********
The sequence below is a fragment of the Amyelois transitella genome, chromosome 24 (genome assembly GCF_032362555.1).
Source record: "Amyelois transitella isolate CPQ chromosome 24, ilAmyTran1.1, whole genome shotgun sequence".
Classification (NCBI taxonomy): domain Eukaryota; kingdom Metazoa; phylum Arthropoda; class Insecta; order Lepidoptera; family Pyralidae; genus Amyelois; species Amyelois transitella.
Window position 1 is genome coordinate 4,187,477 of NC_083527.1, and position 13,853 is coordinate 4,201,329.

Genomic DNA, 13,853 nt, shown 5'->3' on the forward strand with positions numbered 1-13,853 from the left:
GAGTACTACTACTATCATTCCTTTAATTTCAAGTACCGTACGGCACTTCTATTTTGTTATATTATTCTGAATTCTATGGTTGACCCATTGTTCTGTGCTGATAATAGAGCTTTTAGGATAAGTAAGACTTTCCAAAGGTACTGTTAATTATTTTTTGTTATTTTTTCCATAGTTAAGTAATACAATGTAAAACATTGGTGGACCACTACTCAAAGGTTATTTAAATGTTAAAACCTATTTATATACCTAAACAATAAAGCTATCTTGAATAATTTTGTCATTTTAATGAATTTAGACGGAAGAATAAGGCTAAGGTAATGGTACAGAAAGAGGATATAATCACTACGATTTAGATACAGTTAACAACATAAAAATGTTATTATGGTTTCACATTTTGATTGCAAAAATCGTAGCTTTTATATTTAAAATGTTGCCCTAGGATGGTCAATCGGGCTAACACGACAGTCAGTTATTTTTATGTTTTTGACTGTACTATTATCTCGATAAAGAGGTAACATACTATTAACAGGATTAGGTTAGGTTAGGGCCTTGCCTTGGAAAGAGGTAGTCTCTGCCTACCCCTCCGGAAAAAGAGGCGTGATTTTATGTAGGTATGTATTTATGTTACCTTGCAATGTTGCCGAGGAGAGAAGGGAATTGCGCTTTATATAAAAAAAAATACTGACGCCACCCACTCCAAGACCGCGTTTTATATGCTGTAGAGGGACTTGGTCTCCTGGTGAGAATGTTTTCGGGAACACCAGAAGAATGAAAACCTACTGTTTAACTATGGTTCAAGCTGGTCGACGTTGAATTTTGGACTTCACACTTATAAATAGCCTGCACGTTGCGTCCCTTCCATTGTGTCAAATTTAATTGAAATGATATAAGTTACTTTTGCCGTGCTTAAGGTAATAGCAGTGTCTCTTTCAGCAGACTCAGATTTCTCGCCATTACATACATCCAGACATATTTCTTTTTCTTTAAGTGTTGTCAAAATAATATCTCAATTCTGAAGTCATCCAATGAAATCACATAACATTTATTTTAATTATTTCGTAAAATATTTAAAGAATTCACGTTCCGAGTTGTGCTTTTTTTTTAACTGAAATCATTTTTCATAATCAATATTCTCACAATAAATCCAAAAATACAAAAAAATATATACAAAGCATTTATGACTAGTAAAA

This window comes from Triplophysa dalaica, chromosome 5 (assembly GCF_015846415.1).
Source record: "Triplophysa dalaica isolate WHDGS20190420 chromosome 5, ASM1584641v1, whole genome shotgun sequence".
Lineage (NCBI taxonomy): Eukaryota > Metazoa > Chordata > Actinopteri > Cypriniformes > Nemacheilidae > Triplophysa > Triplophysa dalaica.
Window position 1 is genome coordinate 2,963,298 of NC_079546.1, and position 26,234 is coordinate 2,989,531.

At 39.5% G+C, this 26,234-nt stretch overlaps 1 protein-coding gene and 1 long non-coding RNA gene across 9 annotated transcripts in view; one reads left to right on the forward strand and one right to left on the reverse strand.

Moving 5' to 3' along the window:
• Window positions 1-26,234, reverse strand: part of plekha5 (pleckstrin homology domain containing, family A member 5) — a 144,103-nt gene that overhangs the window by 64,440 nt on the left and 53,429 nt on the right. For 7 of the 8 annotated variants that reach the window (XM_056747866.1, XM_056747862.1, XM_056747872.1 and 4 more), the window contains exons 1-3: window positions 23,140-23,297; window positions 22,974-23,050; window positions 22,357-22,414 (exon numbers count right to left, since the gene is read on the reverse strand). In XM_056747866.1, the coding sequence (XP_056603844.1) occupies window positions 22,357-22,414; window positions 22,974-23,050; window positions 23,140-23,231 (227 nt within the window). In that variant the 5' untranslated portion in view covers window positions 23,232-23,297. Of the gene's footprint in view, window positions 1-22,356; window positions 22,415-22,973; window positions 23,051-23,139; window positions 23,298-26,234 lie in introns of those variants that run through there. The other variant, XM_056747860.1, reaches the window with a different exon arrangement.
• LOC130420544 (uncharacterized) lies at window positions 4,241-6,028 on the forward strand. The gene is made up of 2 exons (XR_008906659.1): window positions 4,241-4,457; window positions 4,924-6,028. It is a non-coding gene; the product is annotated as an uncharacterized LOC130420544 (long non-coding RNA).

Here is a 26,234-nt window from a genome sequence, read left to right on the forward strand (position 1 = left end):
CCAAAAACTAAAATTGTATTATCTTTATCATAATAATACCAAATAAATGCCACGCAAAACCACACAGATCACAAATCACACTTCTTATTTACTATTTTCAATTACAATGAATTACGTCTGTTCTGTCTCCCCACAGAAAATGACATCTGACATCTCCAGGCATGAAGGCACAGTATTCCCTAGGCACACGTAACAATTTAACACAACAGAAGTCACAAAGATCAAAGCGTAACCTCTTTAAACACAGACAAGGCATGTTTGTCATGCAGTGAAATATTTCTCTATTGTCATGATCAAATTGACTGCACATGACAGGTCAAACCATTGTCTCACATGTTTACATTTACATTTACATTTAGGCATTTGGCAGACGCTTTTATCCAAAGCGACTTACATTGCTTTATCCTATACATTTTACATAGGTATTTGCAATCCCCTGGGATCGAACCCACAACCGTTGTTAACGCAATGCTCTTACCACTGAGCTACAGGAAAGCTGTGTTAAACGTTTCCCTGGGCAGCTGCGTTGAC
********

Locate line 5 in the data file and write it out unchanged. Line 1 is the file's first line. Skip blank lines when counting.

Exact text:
Genomic DNA, 13,853 nt, shown 5'->3' on the forward strand with positions numbered 1-13,853 from the left: